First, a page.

• By keeping my loved ones close at times like this, I’ve managed get by – even if it’s just a friend treating me to lunch. I honestly don’t know where I’d have been without my family and friends, and I’m eternally grateful to them
  • Whilst I’ve always had healthy respect for job seekers, I now have new found empathy and respect. I have been there. I have walked in their busted shoes.
    What does a Fairer Scotland look like to me?

  • People are helped in their time of need, instead of facing ridicule
  • People are listened to, really listened to – without pre-judgements. We should never assume anything
  • Our Government takes action on their promises to empower the poorer residents of our nation. It’s the same story, the rich are getting richer, and the poorer are getting poorer.

Thank you for taking the time to read my post on the Fairer Scotland blog. I feel very privileged to have been asked to take part.


Other websites
Website, Support in Mind Scotland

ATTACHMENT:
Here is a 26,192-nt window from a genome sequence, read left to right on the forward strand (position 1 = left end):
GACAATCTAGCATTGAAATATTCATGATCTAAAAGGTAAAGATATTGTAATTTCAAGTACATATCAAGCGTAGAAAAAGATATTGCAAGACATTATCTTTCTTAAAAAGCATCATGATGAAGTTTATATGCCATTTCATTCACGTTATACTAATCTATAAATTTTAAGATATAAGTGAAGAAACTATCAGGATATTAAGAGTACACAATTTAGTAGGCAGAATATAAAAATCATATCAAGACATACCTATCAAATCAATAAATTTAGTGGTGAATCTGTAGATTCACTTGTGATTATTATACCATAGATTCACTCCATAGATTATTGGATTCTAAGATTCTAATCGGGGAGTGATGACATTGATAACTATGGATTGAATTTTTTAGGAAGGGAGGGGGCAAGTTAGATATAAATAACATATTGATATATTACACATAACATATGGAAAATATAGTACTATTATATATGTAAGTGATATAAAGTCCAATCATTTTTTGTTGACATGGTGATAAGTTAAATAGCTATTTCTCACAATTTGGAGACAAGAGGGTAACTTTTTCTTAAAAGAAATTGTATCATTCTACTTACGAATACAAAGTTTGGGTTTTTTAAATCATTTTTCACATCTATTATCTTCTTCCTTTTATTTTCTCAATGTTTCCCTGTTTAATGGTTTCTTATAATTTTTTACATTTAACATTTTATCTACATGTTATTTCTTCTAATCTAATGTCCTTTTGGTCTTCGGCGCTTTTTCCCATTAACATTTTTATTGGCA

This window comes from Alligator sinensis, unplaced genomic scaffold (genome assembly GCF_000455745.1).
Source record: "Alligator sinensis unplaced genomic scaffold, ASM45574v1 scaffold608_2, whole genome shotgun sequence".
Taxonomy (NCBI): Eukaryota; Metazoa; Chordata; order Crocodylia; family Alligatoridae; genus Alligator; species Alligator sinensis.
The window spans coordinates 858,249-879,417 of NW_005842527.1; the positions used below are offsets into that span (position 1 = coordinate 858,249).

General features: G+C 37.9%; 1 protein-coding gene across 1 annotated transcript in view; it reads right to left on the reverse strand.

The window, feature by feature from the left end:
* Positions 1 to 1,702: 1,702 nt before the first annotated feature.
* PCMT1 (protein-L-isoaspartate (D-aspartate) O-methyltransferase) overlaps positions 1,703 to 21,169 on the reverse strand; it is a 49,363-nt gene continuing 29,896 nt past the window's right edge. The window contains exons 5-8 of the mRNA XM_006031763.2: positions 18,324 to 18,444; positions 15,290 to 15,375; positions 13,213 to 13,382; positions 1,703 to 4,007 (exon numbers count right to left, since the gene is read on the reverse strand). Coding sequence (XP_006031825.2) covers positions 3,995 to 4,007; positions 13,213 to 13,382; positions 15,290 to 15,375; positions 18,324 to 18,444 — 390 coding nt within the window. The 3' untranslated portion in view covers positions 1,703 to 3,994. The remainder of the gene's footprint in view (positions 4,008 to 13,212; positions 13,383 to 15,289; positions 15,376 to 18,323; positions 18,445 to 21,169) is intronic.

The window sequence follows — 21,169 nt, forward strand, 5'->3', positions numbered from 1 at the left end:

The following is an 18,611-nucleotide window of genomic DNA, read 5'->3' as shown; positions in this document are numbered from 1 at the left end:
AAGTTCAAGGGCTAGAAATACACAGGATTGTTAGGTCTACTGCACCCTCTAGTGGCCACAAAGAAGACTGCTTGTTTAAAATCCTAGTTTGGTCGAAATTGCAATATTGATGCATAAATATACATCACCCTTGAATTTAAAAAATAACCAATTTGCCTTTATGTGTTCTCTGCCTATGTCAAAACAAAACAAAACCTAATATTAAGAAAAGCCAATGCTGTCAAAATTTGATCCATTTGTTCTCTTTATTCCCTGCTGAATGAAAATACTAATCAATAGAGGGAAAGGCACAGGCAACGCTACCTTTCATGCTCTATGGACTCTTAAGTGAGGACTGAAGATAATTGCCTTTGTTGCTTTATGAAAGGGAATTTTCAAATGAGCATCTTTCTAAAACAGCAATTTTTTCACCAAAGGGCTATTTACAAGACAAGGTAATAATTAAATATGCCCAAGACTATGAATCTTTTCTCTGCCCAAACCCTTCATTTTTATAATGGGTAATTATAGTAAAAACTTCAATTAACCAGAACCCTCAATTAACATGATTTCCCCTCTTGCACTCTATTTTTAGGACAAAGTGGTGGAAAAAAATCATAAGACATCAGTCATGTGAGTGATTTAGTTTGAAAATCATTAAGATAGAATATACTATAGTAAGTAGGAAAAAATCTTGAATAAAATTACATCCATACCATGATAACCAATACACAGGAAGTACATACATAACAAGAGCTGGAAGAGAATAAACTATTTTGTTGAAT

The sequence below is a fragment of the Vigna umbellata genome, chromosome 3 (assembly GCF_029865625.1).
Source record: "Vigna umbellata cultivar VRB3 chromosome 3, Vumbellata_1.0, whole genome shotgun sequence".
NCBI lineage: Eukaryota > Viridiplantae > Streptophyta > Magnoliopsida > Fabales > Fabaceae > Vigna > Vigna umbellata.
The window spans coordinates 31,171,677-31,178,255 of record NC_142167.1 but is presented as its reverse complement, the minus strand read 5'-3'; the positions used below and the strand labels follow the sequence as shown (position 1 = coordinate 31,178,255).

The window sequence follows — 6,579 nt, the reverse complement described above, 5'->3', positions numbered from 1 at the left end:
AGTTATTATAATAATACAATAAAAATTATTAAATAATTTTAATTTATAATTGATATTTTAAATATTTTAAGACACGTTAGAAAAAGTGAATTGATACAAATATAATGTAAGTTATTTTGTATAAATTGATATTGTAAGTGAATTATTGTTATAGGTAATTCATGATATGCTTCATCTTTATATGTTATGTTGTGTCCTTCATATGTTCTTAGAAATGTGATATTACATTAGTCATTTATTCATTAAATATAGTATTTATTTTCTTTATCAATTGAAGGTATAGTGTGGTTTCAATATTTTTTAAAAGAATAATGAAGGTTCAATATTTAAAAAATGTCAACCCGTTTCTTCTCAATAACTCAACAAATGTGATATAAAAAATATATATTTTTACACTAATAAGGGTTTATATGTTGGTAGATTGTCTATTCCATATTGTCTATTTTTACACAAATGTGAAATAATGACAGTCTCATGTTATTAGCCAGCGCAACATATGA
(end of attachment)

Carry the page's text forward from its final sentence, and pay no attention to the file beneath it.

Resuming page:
Support in Mind Scotland seek to support and empower all those affected by mental illness, including family members, carers and supporters

Website, Employ Daney

Website, Dane Thomson’s blog

Uniformly unfair

A personal story from Caroline Kennedy (commissioner, Poverty Truth Commission).

Sending my sons back to school after the summer break was very stressful. In short, I wasn’t sure I could afford to send them back – due to the the cost of school uniforms.

How it breaks down…
I stay in Glasgow and I received:

  • A £47.50 school clothing grant for my 14 year old
  • No grant for my 16 year old [who recently started 5th year]

From this available grant I spend: